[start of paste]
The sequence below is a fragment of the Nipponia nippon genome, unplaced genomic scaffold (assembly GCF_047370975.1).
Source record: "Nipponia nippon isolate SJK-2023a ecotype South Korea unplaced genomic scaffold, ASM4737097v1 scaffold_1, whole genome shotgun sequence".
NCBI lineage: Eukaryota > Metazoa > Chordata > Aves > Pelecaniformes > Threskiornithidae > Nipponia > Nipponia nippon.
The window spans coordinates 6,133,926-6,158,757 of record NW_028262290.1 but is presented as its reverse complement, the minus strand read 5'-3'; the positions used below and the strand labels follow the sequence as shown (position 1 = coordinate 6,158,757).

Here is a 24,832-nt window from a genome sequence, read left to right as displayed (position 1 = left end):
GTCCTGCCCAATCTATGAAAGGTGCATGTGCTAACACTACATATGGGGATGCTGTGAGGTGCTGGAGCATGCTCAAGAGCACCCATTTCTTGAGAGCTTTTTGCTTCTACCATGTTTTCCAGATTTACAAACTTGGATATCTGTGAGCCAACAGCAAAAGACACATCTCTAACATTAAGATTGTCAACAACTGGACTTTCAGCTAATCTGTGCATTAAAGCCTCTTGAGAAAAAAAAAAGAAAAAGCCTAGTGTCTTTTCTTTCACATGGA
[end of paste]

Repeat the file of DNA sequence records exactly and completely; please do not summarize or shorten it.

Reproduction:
The sequence below is a fragment of the Nipponia nippon genome, unplaced genomic scaffold (assembly GCF_047370975.1).
Source record: "Nipponia nippon isolate SJK-2023a ecotype South Korea unplaced genomic scaffold, ASM4737097v1 scaffold_1, whole genome shotgun sequence".
NCBI lineage: Eukaryota > Metazoa > Chordata > Aves > Pelecaniformes > Threskiornithidae > Nipponia > Nipponia nippon.
The window spans coordinates 6,133,926-6,158,757 of record NW_028262290.1 but is presented as its reverse complement, the minus strand read 5'-3'; the positions used below and the strand labels follow the sequence as shown (position 1 = coordinate 6,158,757).

Here is a 24,832-nt window from a genome sequence, read left to right as displayed (position 1 = left end):
GTCCTGCCCAATCTATGAAAGGTGCATGTGCTAACACTACATATGGGGATGCTGTGAGGTGCTGGAGCATGCTCAAGAGCACCCATTTCTTGAGAGCTTTTTGCTTCTACCATGTTTTCCAGATTTACAAACTTGGATATCTGTGAGCCAACAGCAAAAGACACATCTCTAACATTAAGATTGTCAACAACTGGACTTTCAGCTAATCTGTGCATTAAAGCCTCTTGAGAAAAAAAAAAGAAAAAGCCTAGTGTCTTTTCTTTCACATGGA